Retail: IoT technologies with a romantic twist
Celebrating the best of IoT in retail this Valentine's Day
Celebrating the best of IoT in retail this Valentine's Day

Retail: IoT technologies with a romantic twist

Struggling for ideas this Valentine’s Day? All sorts of IoT devices are being connected to the Internet and, from the cheesy to the corporate, we’ve listed some that might be of interest to retailers this year.

Let’s start with the cheese…

Cognitive Candy

This isn’t any ordinary candy, and you certainly don’t swallow it. Cognitive Candy is a voice-controlled artificial intelligence (AI) assistant for makers, powered by IBM Watson.

It claims to be an open platform for exploring AI, cloud computing, and IoT.

A gimmick? Perhaps – but we think it’s also a creative way to get young romantics into programming, and to get people to buy your products. Give it a go!

Electronic IoT love heart

In a similar vein, developer Romin Irani has successfully created an internet-connected paper love heart that lights up when it receives a loving message.

Simply send it a text from your smartphone and watch as the heart lights up and erupts into a dance. Cheesy, but charming.

But there are also more direct ways that retailers can create value for their businesses and an enjoyable experience for their customers this Valentine’s Day.


They could take a leaf out of financial services giant Barclays’ book, for example. The bank originally set up its self-pouring IoT beer pump to cope with busy periods in branches during the Christmas holiday, but what’s stopping them doing the same today – and retailers from following suit?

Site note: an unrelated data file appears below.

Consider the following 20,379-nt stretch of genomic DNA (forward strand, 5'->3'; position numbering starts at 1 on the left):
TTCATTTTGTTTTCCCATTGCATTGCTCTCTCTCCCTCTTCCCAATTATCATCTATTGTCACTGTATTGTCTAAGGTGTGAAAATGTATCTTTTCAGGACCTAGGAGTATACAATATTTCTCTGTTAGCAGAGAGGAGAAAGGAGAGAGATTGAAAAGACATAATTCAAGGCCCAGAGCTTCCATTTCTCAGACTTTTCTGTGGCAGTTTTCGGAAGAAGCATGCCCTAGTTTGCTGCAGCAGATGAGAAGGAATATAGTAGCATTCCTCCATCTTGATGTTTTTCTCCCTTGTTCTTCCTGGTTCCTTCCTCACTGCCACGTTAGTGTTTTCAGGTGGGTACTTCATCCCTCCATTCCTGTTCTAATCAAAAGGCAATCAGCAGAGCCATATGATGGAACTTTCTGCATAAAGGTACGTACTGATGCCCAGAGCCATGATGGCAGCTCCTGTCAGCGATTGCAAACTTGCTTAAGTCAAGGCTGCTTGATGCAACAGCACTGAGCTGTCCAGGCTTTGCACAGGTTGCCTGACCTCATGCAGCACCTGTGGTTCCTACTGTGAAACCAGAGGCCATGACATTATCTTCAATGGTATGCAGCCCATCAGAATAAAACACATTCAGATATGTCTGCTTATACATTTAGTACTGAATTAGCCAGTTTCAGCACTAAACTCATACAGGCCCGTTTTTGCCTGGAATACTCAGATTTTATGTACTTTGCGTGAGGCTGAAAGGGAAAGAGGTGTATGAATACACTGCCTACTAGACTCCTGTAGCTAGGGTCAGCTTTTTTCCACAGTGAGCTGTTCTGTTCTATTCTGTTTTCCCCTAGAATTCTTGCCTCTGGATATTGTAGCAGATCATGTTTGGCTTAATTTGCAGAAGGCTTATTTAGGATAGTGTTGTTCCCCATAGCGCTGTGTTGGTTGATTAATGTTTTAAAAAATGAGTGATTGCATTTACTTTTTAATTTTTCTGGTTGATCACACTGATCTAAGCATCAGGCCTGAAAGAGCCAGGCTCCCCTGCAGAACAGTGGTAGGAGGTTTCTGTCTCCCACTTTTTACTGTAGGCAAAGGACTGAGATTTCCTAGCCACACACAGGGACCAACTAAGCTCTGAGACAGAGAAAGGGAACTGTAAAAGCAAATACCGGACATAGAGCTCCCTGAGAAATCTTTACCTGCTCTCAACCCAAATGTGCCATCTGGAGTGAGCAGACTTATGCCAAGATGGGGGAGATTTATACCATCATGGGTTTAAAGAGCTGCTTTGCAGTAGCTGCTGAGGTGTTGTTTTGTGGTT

OK, so it’s still in pilot mode, but this time next year don’t be surprised to see other Valentine-themed IoT drinks services. Malibu and Martini are strong contenders after their own IoT offerings launched last year.

Alternatively, if beer’s not your thing, why not take your loved one for a romantic IoT-poured coffee? Nestle and Telefonica will sort you out.

Thomas Pink

But it’s not all about food and drink. Sophisticated retailer Thomas Pink has installed an IoT platform in one of its digitized New York stores.

This platform is supposedly tracking customer movements, analyzing shopper behavior, finding misplaced items and replenishing stock, and generally helping to personalize the overall customer experience.

If you’re struggling for Valentine’s Day ideas, why not treat your loved one to this enhanced shopping experience this week?

Thomas Pink is looking to digitise its New York store using IoT

Honeywell & Intel

Finally, while today is typically a day to celebrate romantic relationships between people, why not also celebrate some of the strong IoT partnerships that have formed between businesses over the years?

As companies realize they cannot go it alone with IoT, new corporate alliances are blossoming left, right and center, and most recently, where retail is concerned, is the alliance between tech company Intel and industrial giant Honeywell.

As these two companies team up to develop new retail products to enhance logistics, improve inventory visibility and drive supply chain efficiency, we expect to see many more companies join together to transform IoT in retail.

We’ll be discussing case studies like these and more at our 2nd annual IoT in retail conference in London this year…

The Internet of Things possesses the ability to greatly enhance the ways in which retailers engage with their customers. Advanced beacon, RFID, sensor, AI, VR and wearable technologies are offering new ways to improve loyalty and increase revenue. However, disassociation between the business and digital sides of companies, coupled with previous project failures and negative consumer feedback, can place a strain on new IoT projects.

This 2nd Annual Internet of Retail event will present case studies from some of the world’s leading retailers – organisations that have overcome implementation pitfalls and are successfully harnessing IoT to heighten the customer journey.